To investigate whether human macrophages also responded to ssDNA1 through a STING-dependent pathway, we generated THP1-derived cell lines with stable knockdown of STING by multiple shRNA lentiviral transductions. We observed strong reduction in the levels of STING in the transduced cell lines (Fig. 2E), which retained the ability to respond to Sendai viral RNA (Fig. S4 A, C, and D). In the cells with reduced levels of STING, the induction of IFN-β and IFN-λ1 mRNA expression and of IFN bioactivity by ssDNA1 and dsDNA was reduced significantly (Fig. 2 F, G, and K and Fig. S4 C and D). Thus, ssDNA induces IFN responses in both human and murine cells in a STING-dependent manner.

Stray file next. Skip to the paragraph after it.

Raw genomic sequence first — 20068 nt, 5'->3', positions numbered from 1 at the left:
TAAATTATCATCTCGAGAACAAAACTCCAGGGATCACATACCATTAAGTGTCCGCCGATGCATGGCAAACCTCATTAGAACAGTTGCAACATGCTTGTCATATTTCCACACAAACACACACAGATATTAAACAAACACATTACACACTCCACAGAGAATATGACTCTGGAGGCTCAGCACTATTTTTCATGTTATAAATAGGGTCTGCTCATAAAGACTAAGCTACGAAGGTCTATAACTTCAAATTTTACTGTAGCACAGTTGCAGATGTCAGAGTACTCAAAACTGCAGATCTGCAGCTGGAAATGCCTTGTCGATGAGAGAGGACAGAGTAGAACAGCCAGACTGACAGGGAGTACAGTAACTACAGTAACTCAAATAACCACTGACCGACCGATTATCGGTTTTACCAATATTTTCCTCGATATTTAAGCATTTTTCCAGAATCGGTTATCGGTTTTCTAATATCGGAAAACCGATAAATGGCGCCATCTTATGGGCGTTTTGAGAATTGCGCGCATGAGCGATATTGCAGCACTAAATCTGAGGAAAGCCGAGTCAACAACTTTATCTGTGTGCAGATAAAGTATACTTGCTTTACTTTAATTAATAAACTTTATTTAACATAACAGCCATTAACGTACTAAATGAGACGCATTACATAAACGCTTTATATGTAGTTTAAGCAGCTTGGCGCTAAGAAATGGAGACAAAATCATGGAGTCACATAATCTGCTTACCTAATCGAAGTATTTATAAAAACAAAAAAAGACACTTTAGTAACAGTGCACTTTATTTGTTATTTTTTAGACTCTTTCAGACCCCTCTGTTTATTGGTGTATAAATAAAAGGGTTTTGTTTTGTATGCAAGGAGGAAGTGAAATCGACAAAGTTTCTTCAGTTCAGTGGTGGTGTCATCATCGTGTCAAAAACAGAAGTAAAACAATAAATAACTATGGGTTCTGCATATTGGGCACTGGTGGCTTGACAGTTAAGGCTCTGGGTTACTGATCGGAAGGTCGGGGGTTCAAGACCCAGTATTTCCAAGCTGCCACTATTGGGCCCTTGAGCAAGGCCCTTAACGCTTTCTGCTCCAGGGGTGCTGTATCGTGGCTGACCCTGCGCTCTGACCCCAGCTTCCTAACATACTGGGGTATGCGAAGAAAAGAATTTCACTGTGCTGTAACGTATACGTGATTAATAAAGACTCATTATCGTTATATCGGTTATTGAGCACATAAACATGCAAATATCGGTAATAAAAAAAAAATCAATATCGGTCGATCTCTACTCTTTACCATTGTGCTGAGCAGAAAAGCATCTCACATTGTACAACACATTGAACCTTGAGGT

Several cytosolic DNA sensors, including IFI16, DDX41, and cyclic GMP-AMP synthase (cGAS), induce type I IFN through a STING-dependent pathway (4, 26, 34). We investigated the possible role for these proteins in sensing of stem-rich DNA. Undifferentiated THP1 cells, recently used to demonstrate a role for cGAS in HIV-induced IFN-β expression (11), have been reported to express only low constitutive levels of IFI16, and PMA-differentiated THP1 cells have been reported to express high levels of IFI16 (4, 35, 36). We confirmed these previous findings in our cells (Fig. S4E). Next, using the lentiviral shRNA transduction system, we generated a THP1-derived IFI16 shRNA cell line and observed potent knockdown of IFI16 protein but unaltered response to Sendai virus infection in the PMA-differentiated cells (Fig. 2E and Fig. S4B). Importantly, the induction of IFN-β and IFN-λ1 mRNA expression by ssDNA1 and dsDNA, as well as the DNA-driven induction of IFN bioactivity and ISG expression, was reduced markedly in IFI16-knockdown cells (Fig. 2 HK), and this reduction was also observed for dsDNAs composed of hybrids of PDE and PTO strands (Fig. S4F). Of note, we found that the pronounced impairment of IFN-β induction after transfection with ssDNA or dsDNA in IFI16-knockdown cells also was observed in cells with knockdown of DDX41 or cGAS (Fig. S4 GI), possibly indicating an as yet unidentified mechanistic interaction among these three proposed DNA sensors. Finally, using Western blotting on nuclear extracts, we investigated the nuclear translocation of IRF3 in control and IFI16-knockdown THP1 cells treated with Lipofectamine alone or stimulated with ssDNA1 or dsDNA for 2 h. Treatment with either ssDNA1 or dsDNA induced high levels of IRF3 in the nucleus, which were decreased in IFI16-knockdown cells (Fig. 2L). The multiple bands observed in the Western blot after probing with anti–IRF-3 likely reflected different phosphorylated forms of IRF-3 (36).